Perfect marriage of Old West and classic Coens
Some thought the western dead when Mel Brooks poked fun at the genre in Blazing Saddles (though in reflection Young Guns was more damaging), and certainly the romantic, wistful grandeur of the old horse operas was dealt a blow by Clint Eastwood’s brutal revisionism in Unforgiven.
Since then, the western hero has been recast as a hallucinating accountant-turned-poet and ‘‘killer of white man’’ ( Dead Man), and flung into present-day Texas, where horses must outrun helicopters ( The Three Burials of Melquiades Estrada), and honourable quick-draw showdowns in the street have been replaced with Mexican drug deals gone wrong ( No Country For Old Men).
What would John Wayne think of all this? Indeed, what would he think of the Coen Brothers’ take on True Grit? Charles Portis’ celebrated novel was first adapted for film in 1969, as a John Wayne vehicle, most notable for netting The Duke his one and only Oscar.
There would likely be some grumbling about his iconic character, Rooster Cogburn, being reduced to second fiddle by a precocious teenage girl, but I think he’d like it. True Grit is surprisingly old-school.
Certainly, much of the humour and the focus on the Mattie Ross character has more to do with the Coens (and Portis’ original story) than the classic western, but there is a freewheeling bravado to the picture’s tone, its gorgeous score and simplistic storytelling, that harks back to a beloved era.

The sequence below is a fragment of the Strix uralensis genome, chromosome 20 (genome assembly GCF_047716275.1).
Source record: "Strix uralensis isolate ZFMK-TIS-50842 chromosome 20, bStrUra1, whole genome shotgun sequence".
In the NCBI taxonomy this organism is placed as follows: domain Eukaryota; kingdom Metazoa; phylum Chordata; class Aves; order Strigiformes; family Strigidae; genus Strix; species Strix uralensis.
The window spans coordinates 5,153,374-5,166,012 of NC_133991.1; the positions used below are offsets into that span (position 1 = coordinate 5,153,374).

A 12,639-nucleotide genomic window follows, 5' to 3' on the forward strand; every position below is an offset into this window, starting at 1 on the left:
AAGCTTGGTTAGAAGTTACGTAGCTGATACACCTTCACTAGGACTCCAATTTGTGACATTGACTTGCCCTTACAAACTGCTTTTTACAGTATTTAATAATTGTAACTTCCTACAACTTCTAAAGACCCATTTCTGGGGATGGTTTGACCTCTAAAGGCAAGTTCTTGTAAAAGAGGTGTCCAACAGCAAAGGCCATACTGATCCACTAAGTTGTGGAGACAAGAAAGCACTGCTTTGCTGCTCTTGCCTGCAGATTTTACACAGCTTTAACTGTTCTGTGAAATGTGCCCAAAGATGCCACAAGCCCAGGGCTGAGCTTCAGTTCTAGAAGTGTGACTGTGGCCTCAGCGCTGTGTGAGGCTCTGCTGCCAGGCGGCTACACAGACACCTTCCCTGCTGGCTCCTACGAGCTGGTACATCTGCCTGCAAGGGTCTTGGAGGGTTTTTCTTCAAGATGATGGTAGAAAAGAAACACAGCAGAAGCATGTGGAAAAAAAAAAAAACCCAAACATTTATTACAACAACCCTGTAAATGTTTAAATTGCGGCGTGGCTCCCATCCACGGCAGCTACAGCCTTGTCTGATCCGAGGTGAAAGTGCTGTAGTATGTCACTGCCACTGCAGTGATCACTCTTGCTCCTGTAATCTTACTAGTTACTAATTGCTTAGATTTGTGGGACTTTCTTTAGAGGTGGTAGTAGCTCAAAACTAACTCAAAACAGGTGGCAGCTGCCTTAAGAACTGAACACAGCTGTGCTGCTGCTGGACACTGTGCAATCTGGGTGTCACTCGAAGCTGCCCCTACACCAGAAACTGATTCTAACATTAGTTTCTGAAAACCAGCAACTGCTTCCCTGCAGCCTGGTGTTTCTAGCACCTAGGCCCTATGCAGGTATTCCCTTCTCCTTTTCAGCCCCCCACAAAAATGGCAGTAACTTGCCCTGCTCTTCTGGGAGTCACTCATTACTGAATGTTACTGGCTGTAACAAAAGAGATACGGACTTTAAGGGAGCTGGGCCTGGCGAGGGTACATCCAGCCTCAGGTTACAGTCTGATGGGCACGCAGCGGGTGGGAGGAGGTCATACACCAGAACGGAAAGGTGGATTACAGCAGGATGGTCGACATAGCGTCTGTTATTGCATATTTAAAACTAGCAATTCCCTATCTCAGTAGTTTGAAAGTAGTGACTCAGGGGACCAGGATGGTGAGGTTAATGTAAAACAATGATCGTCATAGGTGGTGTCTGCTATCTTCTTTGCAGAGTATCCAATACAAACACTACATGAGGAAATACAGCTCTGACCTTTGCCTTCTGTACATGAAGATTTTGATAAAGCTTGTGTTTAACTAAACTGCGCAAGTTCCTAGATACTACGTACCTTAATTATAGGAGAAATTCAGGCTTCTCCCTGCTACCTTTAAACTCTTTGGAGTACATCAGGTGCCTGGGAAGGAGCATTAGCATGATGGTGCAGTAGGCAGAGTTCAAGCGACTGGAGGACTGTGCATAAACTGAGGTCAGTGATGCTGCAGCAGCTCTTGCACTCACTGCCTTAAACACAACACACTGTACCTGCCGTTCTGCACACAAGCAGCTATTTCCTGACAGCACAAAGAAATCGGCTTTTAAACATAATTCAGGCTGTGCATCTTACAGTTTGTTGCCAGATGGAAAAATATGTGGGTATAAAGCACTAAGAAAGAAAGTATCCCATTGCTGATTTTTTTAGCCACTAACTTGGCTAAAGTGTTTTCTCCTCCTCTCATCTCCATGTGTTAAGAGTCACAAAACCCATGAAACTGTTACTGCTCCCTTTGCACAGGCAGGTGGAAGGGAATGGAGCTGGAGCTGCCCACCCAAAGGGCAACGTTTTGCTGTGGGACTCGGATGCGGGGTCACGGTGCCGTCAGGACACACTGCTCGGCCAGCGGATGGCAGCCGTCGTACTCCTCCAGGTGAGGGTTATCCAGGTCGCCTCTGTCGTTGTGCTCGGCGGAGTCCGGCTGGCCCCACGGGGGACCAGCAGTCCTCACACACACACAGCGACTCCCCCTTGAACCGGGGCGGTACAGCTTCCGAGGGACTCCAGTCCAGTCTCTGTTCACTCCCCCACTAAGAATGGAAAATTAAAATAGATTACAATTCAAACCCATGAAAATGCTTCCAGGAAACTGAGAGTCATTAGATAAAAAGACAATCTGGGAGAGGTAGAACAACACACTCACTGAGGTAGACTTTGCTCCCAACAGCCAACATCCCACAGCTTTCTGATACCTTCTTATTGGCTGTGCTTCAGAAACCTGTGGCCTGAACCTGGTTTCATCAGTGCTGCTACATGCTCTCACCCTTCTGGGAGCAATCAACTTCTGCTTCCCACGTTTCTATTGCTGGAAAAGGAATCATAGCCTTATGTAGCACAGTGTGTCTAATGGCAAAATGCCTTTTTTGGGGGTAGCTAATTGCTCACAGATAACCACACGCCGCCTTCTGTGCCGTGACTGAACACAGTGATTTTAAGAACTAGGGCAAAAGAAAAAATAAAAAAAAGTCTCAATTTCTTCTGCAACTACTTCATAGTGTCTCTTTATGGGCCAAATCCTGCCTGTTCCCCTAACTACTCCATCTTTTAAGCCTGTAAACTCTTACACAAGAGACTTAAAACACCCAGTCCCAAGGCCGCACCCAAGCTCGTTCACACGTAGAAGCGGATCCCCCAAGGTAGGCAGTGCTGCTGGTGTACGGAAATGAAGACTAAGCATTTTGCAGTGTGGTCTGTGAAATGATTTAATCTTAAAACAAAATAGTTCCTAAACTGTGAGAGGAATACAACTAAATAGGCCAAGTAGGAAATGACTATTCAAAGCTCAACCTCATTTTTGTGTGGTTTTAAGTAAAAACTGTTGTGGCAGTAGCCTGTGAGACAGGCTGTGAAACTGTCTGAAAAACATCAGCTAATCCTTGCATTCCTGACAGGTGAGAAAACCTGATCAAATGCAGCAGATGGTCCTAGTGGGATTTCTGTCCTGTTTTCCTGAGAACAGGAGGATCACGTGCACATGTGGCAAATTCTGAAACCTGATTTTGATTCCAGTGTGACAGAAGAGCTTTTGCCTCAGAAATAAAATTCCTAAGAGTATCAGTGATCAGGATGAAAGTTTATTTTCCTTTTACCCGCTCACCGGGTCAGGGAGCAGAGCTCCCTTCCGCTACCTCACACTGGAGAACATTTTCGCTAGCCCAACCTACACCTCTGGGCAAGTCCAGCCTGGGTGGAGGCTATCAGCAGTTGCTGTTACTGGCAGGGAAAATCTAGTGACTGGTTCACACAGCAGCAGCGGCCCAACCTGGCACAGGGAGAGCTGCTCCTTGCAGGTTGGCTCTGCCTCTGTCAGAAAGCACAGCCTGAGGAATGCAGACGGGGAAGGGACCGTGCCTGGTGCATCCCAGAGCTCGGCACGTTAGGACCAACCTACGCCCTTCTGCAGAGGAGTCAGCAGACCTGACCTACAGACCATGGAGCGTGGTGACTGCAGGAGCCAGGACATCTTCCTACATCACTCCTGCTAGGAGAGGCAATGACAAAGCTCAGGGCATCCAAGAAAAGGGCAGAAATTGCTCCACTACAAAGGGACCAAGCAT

Fourteen-year-old firebrand Ms Ross (a wonderful Hailee Steinfeld), employs US Marshal Cogburn (Jeff Bridges) to track down Tom Chaney (Josh Brolin), the man who killed her father. Mattie employs Rooster because he is the meanest, most ruthless marshal – because he has ‘ true grit’ – though the title of the picture actually refers to the child herself.
We watch Mattie bed for a night amongst the corpses of a mortuary – preferable to sharing a bed with an old slag at the boarding house; we see her out-barter a cunning trader, and tag along for the manhunt – much to the consternation of Rooster and a fellow bounty hunter, the irrepressible windbag LaBoeuf (Matt Damon).
Though as pragmatic and nononsense as they come around others, when talking to her horse or writing letters home, Mattie is every bit the open range romantic, expecting the kind of adventure the old westerns promised.
Though centuries apart, Mattie’s spirit is as endearing and indelible as 2010’s other embodiment of tweenage pluck, Chloe Moretz’ Hit-Girl ( Kick-Ass)
Bridges and Damon are dependably strong. Much of the film’s humour comes from their
Hailee Steinfeld and Jeff Bridges do right by the Old West an adventurous and darkly comic western. badgering of each other, Rooster the indignant drunk, LaBoeuf the cocksure Texan.
The story is surprisingly simple for the Coens, there is no surprise double-cross or convoluted plotting, allowing each of the rich characters to reveal themselves naturally, including Barry Pep- per’s crackpot embodiment of Looney Tunes outlaw Yosemite Sam.
At under two hours, True Grit resists the urge to go epic and leaves you wanting more adventure, more banter and more beans cooking over an open fire. It demands repeated viewing.
The cowboy way: in True Grit,